The best Espresso Coffee. What it is and
what you need to make it.
When it comes to the best Espresso Coffee, there are 2 (highly debated) schools of thought in Italy. Many say the best Espresso coffee can only be found in bars and restaurants, while the other, more traditional school, says you must make it on a stove at home in a pot you’ve had for 20 years.
Who’s right? Both and neither. They’re two very different ways of making the same thing – even the final product is slightly different.
One thing both agree on though, no authentic Italian meal would be complete without a shot of espresso to finish it off.
So how’s it actually made?
Well, the principles are the same for both methods – you push boiling water through freshly ground coffee under high pressure – it’s just that the tools change.
The Moka Pot is a stove top machine that comes in various sizes (1, 2, 3, 4, 6, 9, 12 and 18 cups).
You fill the base (up to the valve) with water, put the metal filter in and fill that up with ground coffee then you heat it on a low to medium flame (a high flame burns the coffee) until you start to hear a very satisfying bubbling noise. That’s it! Is this the best Espresso coffee? It’s wonderful, great after a meal at home and all the flavor of real coffee.
The commercial machine is a little different. The body of the machine is always full of water, which is kept (under pressure) at a temperature just below boiling. When the coffee is made, the ‘Barista’ fills the metal filter with coffee, attaches it to the machine (making sure it’s tight) pushes a button (or pulls a lever) and hey presto… espresso! Many think this is the best espresso coffee and if you’re after a quick shot during a long day, I tend to agree with them.
It really is all a matter of preference…
So, the only real difference is time – a bar espresso is more or less instant and you have to wait 5-10 minutes for the one you make at home?
Not so, they both produce very different results. The coffee at the bar is of a thicker consistency and has a lovely gold colored ‘Crema’ on the surface (add sugar, if it stays on top of the cream and doesn’t sink, you’ve got the best Espresso coffee) whereas the one you make at home, is a little thinner but has a wonderful full coffee aroma.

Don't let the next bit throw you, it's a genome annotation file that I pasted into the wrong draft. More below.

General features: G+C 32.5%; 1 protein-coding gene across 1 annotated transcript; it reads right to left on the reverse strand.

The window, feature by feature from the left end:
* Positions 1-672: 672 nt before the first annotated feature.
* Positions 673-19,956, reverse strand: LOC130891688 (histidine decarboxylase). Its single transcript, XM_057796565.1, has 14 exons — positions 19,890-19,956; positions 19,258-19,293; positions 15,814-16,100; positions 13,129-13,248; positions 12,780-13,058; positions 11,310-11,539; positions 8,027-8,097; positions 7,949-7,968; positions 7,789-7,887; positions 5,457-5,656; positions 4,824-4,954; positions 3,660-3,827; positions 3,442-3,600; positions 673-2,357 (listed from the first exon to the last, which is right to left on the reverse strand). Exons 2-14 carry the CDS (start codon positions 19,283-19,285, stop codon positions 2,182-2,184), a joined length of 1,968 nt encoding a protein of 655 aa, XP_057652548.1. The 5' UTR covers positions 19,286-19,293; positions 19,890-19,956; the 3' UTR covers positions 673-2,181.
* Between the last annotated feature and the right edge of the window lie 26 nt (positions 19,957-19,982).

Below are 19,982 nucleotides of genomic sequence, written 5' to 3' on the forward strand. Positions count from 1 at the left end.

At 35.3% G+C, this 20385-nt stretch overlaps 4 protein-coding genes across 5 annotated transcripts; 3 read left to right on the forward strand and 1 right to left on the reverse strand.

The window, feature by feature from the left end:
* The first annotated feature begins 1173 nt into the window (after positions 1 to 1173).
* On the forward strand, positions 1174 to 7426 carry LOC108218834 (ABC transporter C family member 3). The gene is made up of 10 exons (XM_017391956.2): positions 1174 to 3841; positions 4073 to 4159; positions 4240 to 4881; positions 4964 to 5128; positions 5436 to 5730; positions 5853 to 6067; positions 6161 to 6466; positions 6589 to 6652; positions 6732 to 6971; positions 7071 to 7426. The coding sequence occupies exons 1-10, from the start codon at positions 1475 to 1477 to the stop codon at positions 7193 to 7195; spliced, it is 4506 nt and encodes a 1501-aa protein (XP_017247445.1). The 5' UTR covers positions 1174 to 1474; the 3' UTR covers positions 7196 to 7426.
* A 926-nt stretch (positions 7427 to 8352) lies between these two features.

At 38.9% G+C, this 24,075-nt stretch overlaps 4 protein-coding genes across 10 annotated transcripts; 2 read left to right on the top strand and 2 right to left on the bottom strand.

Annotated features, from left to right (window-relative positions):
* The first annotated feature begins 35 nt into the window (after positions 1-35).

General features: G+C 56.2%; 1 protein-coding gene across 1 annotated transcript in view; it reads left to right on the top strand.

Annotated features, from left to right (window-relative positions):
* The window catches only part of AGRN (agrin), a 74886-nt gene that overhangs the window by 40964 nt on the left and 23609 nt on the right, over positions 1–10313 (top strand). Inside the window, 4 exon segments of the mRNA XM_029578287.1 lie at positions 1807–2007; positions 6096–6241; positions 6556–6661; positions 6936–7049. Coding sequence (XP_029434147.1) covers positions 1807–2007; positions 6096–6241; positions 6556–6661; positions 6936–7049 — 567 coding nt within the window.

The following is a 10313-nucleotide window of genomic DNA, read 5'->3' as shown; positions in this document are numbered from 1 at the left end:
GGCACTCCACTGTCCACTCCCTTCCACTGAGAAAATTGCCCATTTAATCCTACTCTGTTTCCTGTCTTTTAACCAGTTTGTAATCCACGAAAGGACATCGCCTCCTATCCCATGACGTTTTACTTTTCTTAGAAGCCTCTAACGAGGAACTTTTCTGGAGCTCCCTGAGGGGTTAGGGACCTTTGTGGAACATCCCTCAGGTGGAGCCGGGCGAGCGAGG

Tip: if you’re having guests around, make a sugar and coffee mix (two shots of Espresso plus enough sugar to make it thick) and serve your own ‘Crema’ (like they do in Naples) instead of sugar.
Espresso in the 21st Century
Nowadays, it’s not so much a case of which way’s best, because you can have either (or both) at home.
The domestic Espresso Coffee Machine has come a long way in the last decade. From something that looked similar to a coffee machine you’d find in a bar (but, in essence, made the same kind of Espresso as your Moka) to something that’s really up to the job.
People slaved over their machines for hours trying to find just the right amount of coffee, or pressure, or temperature, to make a creamy Espresso – but to no avail – every now and then there would be cream, but usually it came about more by luck than by judgement.
Not so today. For traditionalists, there’s Lavazza Coffee who claim to supply 19 out of the 20 million coffee drinking households in Italy (which wouldn’t surprise me). Originally they produced various qualities of (extremely good) ground coffee.
Now they produce a great little Espresso Coffee Machine called A Modo Mio (My way) which uses coffee pods and makes a more-or-less perfect bar coffee.
Then there’s Nespresso – “Boo! No!!! it’s not Italian!” I hear you cry – you’re right, it’s not Italian, but the research and development Nestlè has put into perfecting the home Espresso is overwhelming. They even entered a market – the Italian one – which should have turned its nose up, but it didn’t.
Nespresso has been extremely well received in Italy and as one who has drunk many different Espresso’s, it’s very, very good – there are also 16 different types of Coffee Pods (called ‘Capsules’ in actual fact) you can choose from.
For design lovers Illy’s the brand for you!
It’s one of the most expensive ground coffee brands on the market (mainly due to its sexy, aluminum packaging) but again, it’s worth the price.
This Italian company, prides itself on the design of its products – the domestic coffee machine has a retro look to it – but there’s nothing retro to the technology. Form and function perfectly matched.
One of the greatest things about Illy are its Espresso Cups.
Each year, the company invites well-known designers and artists, to design cups for them – they really are beautiful – many of which have already become collector’s pieces.
So, which one’s the best Espresso coffee for you? That’s a question only you can answer, it’s a highly personal choice. But just remember the next time you’re passing Starbucks, their whole business was built on one drop of coffee… the Espresso!